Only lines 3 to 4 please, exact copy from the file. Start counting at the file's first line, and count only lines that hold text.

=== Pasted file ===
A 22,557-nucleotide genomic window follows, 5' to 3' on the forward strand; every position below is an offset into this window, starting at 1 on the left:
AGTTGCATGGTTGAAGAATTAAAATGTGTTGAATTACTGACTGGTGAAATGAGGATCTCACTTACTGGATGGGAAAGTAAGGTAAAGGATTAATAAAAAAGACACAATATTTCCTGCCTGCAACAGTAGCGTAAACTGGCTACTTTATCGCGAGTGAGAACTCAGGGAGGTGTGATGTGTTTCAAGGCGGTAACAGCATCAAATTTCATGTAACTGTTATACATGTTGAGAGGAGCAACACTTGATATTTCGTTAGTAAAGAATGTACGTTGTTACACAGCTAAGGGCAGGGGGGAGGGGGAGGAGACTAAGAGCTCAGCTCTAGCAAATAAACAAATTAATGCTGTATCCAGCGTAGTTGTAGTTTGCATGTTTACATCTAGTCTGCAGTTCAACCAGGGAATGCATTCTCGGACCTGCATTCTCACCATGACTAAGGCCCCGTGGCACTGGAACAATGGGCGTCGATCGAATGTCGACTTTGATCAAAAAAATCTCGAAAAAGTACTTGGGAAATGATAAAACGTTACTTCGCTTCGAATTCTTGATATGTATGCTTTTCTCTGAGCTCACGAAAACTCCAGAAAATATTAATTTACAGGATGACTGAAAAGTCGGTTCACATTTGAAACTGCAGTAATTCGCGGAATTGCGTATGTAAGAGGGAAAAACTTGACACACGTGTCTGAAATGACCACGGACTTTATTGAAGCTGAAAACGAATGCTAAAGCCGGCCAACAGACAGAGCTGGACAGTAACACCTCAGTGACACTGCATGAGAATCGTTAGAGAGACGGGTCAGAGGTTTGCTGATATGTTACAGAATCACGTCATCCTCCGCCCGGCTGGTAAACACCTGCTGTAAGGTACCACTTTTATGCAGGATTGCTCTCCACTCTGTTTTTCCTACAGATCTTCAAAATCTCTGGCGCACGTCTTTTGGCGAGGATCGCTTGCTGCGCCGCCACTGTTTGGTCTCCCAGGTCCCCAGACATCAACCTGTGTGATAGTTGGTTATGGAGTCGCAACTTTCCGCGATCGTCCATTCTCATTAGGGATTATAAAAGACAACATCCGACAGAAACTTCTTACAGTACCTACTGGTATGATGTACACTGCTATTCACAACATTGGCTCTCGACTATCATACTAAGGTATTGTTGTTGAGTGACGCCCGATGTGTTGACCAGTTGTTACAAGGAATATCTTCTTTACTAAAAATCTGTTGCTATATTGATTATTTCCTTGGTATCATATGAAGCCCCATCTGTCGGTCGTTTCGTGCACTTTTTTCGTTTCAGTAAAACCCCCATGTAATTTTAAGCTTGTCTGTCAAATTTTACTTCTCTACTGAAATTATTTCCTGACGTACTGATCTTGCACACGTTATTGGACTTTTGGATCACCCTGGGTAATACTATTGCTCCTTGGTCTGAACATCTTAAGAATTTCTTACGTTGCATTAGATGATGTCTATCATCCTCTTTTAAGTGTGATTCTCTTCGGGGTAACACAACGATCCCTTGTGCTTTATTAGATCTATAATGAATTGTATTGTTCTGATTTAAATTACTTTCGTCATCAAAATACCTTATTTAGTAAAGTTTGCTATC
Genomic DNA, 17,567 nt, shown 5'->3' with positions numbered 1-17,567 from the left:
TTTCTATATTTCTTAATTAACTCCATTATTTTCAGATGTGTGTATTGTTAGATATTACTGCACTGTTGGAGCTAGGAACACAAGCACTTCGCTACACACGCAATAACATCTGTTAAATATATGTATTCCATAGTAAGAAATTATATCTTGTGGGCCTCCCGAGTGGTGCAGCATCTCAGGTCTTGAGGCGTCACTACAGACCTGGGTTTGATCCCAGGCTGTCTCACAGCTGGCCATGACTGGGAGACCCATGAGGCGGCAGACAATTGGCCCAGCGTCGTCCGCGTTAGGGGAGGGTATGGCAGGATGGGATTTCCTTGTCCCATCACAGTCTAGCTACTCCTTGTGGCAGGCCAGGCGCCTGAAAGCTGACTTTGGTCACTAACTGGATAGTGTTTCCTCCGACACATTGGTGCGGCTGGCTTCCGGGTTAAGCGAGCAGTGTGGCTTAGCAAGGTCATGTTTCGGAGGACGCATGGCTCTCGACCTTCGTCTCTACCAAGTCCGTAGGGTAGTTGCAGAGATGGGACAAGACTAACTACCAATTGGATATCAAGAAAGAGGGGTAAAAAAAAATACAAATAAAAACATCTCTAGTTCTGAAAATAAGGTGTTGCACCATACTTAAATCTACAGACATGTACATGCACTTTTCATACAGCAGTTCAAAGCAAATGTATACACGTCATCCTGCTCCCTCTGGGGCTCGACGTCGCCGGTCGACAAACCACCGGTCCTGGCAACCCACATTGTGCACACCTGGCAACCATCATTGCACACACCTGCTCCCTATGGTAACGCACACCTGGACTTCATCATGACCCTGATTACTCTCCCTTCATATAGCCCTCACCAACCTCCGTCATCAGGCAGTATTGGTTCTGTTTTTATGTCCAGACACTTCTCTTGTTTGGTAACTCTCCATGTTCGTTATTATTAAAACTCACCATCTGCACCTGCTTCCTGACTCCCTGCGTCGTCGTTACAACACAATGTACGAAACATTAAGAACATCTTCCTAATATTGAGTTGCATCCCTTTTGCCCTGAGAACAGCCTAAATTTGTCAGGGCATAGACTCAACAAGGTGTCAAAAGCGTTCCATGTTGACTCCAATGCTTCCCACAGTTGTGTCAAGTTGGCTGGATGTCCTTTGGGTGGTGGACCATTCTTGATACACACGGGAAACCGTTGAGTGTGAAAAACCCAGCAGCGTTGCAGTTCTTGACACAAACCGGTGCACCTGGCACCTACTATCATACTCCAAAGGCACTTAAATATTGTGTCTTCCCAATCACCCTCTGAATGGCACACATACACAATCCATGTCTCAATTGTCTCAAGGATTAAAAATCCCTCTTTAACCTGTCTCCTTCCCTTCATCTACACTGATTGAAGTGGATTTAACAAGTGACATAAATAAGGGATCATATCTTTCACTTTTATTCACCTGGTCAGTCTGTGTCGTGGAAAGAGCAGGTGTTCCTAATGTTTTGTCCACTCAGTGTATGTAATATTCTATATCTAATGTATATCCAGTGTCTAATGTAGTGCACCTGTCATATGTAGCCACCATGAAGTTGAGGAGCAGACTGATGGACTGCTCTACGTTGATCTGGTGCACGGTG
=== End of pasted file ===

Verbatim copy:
Genomic DNA, 17,567 nt, shown 5'->3' with positions numbered 1-17,567 from the left:
TTTCTATATTTCTTAATTAACTCCATTATTTTCAGATGTGTGTATTGTTAGATATTACTGCACTGTTGGAGCTAGGAACACAAGCACTTCGCTACACACGCAATAACATCTGTTAAATATATGTATTCCATAGTAAGAAATTATATCTTGTGGGCCTCCCGAGTGGTGCAGCATCTCAGGTCTTGAGGCGTCACTACAGACCTGGGTTTGATCCCAGGCTGTCTCACAGCTGGCCATGACTGGGAGACCCATGAGGCGGCAGACAATTGGCCCAGCGTCGTCCGCGTTAGGGGAGGGTATGGCAGGATGGGATTTCCTTGTCCCATCACAGTCTAGCTACTCCTTGTGGCAGGCCAGGCGCCTGAAAGCTGACTTTGGTCACTAACTGGATAGTGTTTCCTCCGACACATTGGTGCGGCTGGCTTCCGGGTTAAGCGAGCAGTGTGGCTTAGCAAGGTCATGTTTCGGAGGACGCATGGCTCTCGACCTTCGTCTCTACCAAGTCCGTAGGGTAGTTGCAGAGATGGGACAAGACTAACTACCAATTGGATATCAAGAAAGAGGGGTAAAAAAAAATACAAATAAAAACATCTCTAGTTCTGAAAATAAGGTGTTGCACCATACTTAAATCTACAGACATGTACATGCACTTTTCATACAGCAGTTCAAAGCAAATGTATACACGTCATCCTGCTCCCTCTGGGGCTCGACGTCGCCGGTCGACAAACCACCGGTCCTGGCAACCCACATTGTGCACACCTGGCAACCATCATTGCACACACCTGCTCCCTATGGTAACGCACACCTGGACTTCATCATGACCCTGATTACTCTCCCTTCATATAGCCCTCACCAACCTCCGTCATCAGGCAGTATTGGTTCTGTTTTTATGTCCAGACACTTCTCTTGTTTGGTAACTCTCCATGTTCGTTATTATTAAAACTCACCATCTGCACCTGCTTCCTGACTCCCTGCGTCGTCGTTACAACACAATGTACGAAACATTAAGAACATCTTCCTAATATTGAGTTGCATCCCTTTTGCCCTGAGAACAGCCTAAATTTGTCAGGGCATAGACTCAACAAGGTGTCAAAAGCGTTCCATGTTGACTCCAATGCTTCCCACAGTTGTGTCAAGTTGGCTGGATGTCCTTTGGGTGGTGGACCATTCTTGATACACACGGGAAACCGTTGAGTGTGAAAAACCCAGCAGCGTTGCAGTTCTTGACACAAACCGGTGCACCTGGCACCTACTATCATACTCCAAAGGCACTTAAATATTGTGTCTTCCCAATCACCCTCTGAATGGCACACATACACAATCCATGTCTCAATTGTCTCAAGGATTAAAAATCCCTCTTTAACCTGTCTCCTTCCCTTCATCTACACTGATTGAAGTGGATTTAACAAGTGACATAAATAAGGGATCATATCTTTCACTTTTATTCACCTGGTCAGTCTGTGTCGTGGAAAGAGCAGGTGTTCCTAATGTTTTGTCCACTCAGTGTATGTAATATTCTATATCTAATGTATATCCAGTGTCTAATGTAGTGCACCTGTCATATGTAGCCACCATGAAGTTGAGGAGCAGACTGATGGACTGCTCTACGTTGATCTGGTGCACGGTG